MTPR

Micah Fields & Richard Hugo: Taking Stock

Apr 1, 2015

In the poetry of Richard Hugo, Micah Fields recognizes his own fascination with the ways that suffering is portrayed in art:

"When I first came to Montana, I wasn’t entirely sure what being from here entailed. I hadn’t yet identified with the notion of connecting to a landscape, of belonging to some valley or plateau, of spending weekends canoeing pristine rivers. Growing up in Houston, Texas, I was accustomed to the transience of things, the way land just sort of rolled out from under you and disappeared, checkered with highways, overpasses and subdivisions.

At first, I felt like an intruder in Missoula. Others had come before me, some welcome and some not, but all with a purpose. I’d come fleeing from something. I’d read some of Richard Hugo’s poetry though, and the way he wrote about the West resonated with me. He wasn’t as concerned with the beauty of Montana as he was with the pain that underscored it. He wrote about small towns and the quiet, solemn lives within them, their cafés and bars, things I could relate to and appreciate. Like Hugo, I’d gone to war, and though his was in Italy and mine in Afghanistan, we’d both come back concerned about the place of suffering in art.

I like to think Hugo came to Montana to take stock of things, and that his poems were a way to work through questions about pain and decay, and how sometimes those things can be simultaneously agonizing and beautiful."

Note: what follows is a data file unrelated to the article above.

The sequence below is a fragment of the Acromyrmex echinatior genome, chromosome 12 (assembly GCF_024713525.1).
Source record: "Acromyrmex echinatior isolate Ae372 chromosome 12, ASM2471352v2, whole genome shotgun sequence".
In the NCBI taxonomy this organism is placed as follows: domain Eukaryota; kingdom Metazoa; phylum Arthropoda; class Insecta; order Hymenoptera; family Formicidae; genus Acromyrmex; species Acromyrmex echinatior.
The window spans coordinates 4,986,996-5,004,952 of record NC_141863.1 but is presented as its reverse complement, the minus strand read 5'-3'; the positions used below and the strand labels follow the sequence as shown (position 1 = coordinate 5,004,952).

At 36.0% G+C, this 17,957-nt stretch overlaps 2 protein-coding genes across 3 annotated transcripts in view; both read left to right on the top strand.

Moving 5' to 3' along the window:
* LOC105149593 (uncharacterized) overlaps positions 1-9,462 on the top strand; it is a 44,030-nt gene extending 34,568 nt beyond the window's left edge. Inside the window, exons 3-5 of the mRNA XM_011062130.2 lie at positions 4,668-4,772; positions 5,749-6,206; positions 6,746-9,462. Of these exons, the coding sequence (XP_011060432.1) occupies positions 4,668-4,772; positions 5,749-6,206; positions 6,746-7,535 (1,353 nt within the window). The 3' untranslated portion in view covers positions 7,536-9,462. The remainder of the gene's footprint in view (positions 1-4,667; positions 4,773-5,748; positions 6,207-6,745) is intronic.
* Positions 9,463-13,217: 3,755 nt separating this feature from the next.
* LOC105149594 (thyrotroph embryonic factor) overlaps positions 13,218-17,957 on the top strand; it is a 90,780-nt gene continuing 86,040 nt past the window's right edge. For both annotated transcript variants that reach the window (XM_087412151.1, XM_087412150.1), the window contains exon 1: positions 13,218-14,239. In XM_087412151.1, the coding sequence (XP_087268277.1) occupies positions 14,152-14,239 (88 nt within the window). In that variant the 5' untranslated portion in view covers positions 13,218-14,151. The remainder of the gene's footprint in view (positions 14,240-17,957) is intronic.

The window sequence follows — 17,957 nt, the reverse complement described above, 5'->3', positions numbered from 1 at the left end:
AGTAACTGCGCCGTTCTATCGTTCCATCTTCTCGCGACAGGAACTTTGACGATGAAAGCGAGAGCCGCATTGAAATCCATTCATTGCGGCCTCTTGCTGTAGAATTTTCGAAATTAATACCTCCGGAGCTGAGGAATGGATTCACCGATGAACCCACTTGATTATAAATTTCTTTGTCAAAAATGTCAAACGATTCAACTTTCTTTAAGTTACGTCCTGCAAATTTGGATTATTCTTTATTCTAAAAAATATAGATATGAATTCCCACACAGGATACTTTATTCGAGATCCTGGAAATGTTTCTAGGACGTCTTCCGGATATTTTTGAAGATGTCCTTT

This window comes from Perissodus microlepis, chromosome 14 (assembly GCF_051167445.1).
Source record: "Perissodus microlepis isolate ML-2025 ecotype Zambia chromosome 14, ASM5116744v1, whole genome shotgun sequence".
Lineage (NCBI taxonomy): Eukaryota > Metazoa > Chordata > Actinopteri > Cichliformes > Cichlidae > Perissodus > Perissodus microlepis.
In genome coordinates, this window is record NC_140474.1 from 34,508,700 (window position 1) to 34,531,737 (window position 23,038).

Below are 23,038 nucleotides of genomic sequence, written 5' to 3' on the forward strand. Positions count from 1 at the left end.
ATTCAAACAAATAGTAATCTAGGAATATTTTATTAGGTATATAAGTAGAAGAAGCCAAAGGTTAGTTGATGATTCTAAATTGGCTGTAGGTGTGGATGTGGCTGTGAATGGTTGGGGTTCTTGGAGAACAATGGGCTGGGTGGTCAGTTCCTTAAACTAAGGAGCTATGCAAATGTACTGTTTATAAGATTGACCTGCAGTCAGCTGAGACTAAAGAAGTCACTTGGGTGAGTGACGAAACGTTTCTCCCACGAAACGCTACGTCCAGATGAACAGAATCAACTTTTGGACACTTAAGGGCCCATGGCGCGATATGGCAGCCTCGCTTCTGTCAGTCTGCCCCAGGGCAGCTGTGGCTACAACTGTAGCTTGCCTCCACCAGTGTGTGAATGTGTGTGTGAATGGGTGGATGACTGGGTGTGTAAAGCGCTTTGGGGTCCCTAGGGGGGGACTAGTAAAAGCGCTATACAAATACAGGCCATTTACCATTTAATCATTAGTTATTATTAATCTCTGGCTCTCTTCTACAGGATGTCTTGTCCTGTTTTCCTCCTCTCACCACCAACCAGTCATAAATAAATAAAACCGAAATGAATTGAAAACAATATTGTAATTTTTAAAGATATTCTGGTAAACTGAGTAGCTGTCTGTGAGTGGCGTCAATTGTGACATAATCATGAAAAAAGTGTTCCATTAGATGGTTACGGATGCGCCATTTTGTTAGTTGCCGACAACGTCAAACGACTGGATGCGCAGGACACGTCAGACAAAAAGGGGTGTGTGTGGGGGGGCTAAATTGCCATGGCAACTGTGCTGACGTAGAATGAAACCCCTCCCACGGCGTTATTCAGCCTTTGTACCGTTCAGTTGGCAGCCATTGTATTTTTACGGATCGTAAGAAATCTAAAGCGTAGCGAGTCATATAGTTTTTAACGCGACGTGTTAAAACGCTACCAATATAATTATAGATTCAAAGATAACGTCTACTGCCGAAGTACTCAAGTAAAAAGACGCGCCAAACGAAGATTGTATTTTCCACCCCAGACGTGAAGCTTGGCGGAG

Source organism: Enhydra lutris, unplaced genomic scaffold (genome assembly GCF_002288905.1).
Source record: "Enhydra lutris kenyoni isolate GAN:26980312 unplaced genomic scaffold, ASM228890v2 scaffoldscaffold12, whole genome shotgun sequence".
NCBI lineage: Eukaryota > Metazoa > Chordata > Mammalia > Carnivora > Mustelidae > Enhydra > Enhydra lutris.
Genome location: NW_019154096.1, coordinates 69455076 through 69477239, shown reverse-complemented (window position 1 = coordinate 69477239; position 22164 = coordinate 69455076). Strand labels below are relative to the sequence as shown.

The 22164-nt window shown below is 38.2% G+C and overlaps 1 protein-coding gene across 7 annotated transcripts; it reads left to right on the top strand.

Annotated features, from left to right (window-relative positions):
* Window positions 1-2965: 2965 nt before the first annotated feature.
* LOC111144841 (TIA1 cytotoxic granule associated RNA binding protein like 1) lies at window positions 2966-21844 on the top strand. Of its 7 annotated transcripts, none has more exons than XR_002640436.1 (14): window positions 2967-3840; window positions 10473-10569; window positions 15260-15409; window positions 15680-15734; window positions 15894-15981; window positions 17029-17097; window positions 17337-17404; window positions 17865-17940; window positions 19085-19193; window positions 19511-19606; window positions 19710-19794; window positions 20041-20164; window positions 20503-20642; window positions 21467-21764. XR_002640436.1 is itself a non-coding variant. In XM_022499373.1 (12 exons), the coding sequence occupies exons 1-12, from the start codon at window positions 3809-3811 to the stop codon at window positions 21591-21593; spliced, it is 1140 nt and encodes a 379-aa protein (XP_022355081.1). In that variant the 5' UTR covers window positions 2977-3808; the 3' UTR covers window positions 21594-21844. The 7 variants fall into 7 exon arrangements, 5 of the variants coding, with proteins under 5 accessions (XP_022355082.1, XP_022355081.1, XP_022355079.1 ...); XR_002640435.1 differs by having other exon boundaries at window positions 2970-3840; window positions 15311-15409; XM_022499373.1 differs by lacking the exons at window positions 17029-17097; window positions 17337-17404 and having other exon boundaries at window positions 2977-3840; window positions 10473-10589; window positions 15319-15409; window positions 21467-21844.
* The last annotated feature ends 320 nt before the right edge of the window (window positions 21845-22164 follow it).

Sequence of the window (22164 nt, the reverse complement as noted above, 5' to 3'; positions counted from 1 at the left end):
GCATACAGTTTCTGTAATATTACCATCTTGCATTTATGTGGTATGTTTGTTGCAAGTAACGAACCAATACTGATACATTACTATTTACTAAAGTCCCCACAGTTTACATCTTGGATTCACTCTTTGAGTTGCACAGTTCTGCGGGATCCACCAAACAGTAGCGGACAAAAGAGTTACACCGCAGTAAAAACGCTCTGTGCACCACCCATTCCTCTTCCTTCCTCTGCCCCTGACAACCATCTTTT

Richard Hugo wrote the poem "Centuries Near Spinazzola"  during a trip to Italy, many years after his service as a bombardier during World War Two:
 
"This is where the day went slack.
It could have been digestion or the line
of elms, the wind relaxed and flowing
and the sea gone out of sight.
This is where the day and I surrendered
as if the air
were suddenly my paramour.

It is far from any home. A white
farm tiny from a dead ten miles
of prairie, gleamed. I stood on grass
and saw the bombers cluster,
and drone the feeble purpose of a giant.

Men rehearsed terror at Sardis
And Xerxes beat the sea.

And prior to the first domestic dog,
a king of marble, copper gods,
I must have stood like that and heard
the cars roar down the road,
the ammo wagon and the truck,
must have turned my back on them
to see the stroke of grass on grass
on grass across the miles of roll,
the travel of my fever now, my urge
to hurt or love released and flowing.

A public yes to war. A Greek will die
and clog the pass to wreck our strategy.
There will be a time for towns to burn
and one more sea to flog into a pond."
 

(Broadcast: "Reflections West," 4/1/15 & 10/7/15. Listen weekly on the radio, Wednesdays at 4:54 p.m.)